On Friday, the Ingham County Democratic Party gave him an award for it.
While Scales received the Zolton Ferency award — named after the late liberal politician from East Lansing — for what he believes was for “taking a principled stance,” some local Democrats are puzzled by the choice.
“That doesn’t make sense to me,” said Meridian Trustee John Veenstra, who received the award in 2011 and supported the ordinance. “His position doesn’t make sense to me.”
Sandra Zerkle, chairwoman of the county Democratic Party, confirmed Monday that Scales’ position was “one of the final things the committee of past winners used as a catalyst to have him win this award.” Zerkle said the final decision to award Scales was made by a committee of past winners and that she didn’t have a final say in whom the award went to.
“I know there was some disgruntlement,” Zerkle said. “The executive officers are going to re-look at how the awards are given out. … I know there has been some concern about not Milton as a person or as a Democrat, but for the stance he took and whether Zolton would have taken the same stance or not.”
But it’s not as if Scales is for discriminating against the LGBT community. Citing his reasons for voting against the ordinance, Scales believes discrimination protections should be built into state law, not local ones. He also thought the punishment for violating the ordinance wasn’t stiff enough. At one point late in the summer, Scales called the ordinance “feel-good legislation” and the overall effort a “misguided campaign.”
“Zolton Ferency was an advocate of principled stands,” Scales said Monday. “I voted against (the ordinance) for those very same reasons.”
Scales, who chairs the Meridian Democratic Club, also sent a letter last month to state House Democratic leaders supporting an expansion of the Elliott- Larsen Civil Rights Act to include the LGBT community. “The fruit of hate is always rotten, and by expanding the Elliott-Larsen Civil Rights Act you will spread a message of inclusion, compassion and freedom from fear,” he wrote.
As for his critics, “I told them it’s a daunting task trying to go community by community when you have 1,773 municipalities in the state,” Scales said. “That’s why it needs to be pushed at the state level so we can cover the entire state all at once with significant penalties.”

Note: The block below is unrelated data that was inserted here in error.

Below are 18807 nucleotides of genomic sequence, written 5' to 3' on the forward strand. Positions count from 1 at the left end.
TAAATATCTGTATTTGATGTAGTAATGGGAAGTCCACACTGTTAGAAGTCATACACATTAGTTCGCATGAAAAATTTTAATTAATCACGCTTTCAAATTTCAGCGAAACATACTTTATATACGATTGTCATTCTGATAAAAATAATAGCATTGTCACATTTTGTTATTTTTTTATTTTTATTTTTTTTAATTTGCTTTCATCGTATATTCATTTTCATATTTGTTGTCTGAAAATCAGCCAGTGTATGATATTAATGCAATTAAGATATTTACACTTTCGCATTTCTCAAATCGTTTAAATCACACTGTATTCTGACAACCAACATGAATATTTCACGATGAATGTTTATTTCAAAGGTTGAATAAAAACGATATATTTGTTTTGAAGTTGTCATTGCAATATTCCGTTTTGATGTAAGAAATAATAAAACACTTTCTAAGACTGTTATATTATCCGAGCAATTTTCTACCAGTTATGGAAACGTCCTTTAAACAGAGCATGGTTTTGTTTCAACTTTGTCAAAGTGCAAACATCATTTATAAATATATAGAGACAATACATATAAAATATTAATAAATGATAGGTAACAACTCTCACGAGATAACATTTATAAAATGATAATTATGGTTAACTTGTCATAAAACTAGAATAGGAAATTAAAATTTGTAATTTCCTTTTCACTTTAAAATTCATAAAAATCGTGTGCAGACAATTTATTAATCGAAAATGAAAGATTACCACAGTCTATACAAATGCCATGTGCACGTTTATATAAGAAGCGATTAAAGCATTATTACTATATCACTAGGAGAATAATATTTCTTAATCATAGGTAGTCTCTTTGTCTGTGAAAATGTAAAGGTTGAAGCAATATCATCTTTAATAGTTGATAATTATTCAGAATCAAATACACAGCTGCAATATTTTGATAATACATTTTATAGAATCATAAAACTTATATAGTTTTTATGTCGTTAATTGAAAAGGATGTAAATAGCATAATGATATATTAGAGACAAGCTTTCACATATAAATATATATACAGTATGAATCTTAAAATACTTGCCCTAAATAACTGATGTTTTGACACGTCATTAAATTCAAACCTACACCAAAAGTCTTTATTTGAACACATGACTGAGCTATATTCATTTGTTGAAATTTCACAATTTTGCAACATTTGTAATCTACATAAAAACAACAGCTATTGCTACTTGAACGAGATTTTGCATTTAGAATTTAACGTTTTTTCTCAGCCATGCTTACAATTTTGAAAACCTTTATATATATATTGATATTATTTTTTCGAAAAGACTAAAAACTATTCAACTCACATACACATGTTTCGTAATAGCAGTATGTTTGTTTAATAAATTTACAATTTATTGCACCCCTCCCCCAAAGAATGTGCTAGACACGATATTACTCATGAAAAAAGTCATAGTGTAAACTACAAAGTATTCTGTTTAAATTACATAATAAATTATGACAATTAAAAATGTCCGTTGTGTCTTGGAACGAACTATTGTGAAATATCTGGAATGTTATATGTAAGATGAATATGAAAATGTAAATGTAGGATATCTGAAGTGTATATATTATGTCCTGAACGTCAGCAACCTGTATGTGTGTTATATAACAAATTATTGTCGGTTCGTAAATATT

But the coalition that’s worked to pass these local ordinances, One Capital Region, doesn’t see it that way. Meridian joined Delhi and Delta townships in passing these local protections in the past year. According to One Capital Region, more than 100,000 residents are now protected after these local ordinances passed. East Lansing and Lansing had similar laws in place. Statewide LGBT advocacy group Equality Michigan tracked 29 other communities that had protections in place before Meridian passed its own.
Advocates say passing such laws would be more effective at prompting statewide change than, say, writing letters.
Zerkle said she told Scales she “didn’t agree” with his position. “My position is that we have to start somewhere on these things,” she said in support of the local route.
Veenstra said his analysis is “totally different” from Scales’. “The more places that have a local law is entering a wedge to prove we ought to have a state law. I think the more local ordinances we have paves the way for state law” changes.
According to a New York Times obituary from 1993, Ferency was a “perennial crusader for liberal causes,” which started at the age of 11 when he marched in a protest alongside labor leader Walter Reuther. Ferency was former chairman of the state Democratic Party and an unsuccessful gubernatorial candidate who lost to George Romney. He also served on the Ingham County Board of Commissioners and the East Lansing City Council.
Angela Wilson, the Meridian trustee who led the effort to pass the ordinance, countered Scales at the time by saying, “We are giving our community members that not only work in Meridian Township, but also live here, protections against discrimination that the state has failed to give them. … It isn’t feel-good legislation by any means. It is what-we-ought-to-be-doing legislation.”
Still, Scales thinks his position and recognition is a “non-issue. I think there’s an attempt to put a wedge where a wedge doesn’t exist. I’m in favor of non-discrimination laws. At the end of the day, I do not disagree with my fellow Democrats: We need protection under the law for the LGBT community.”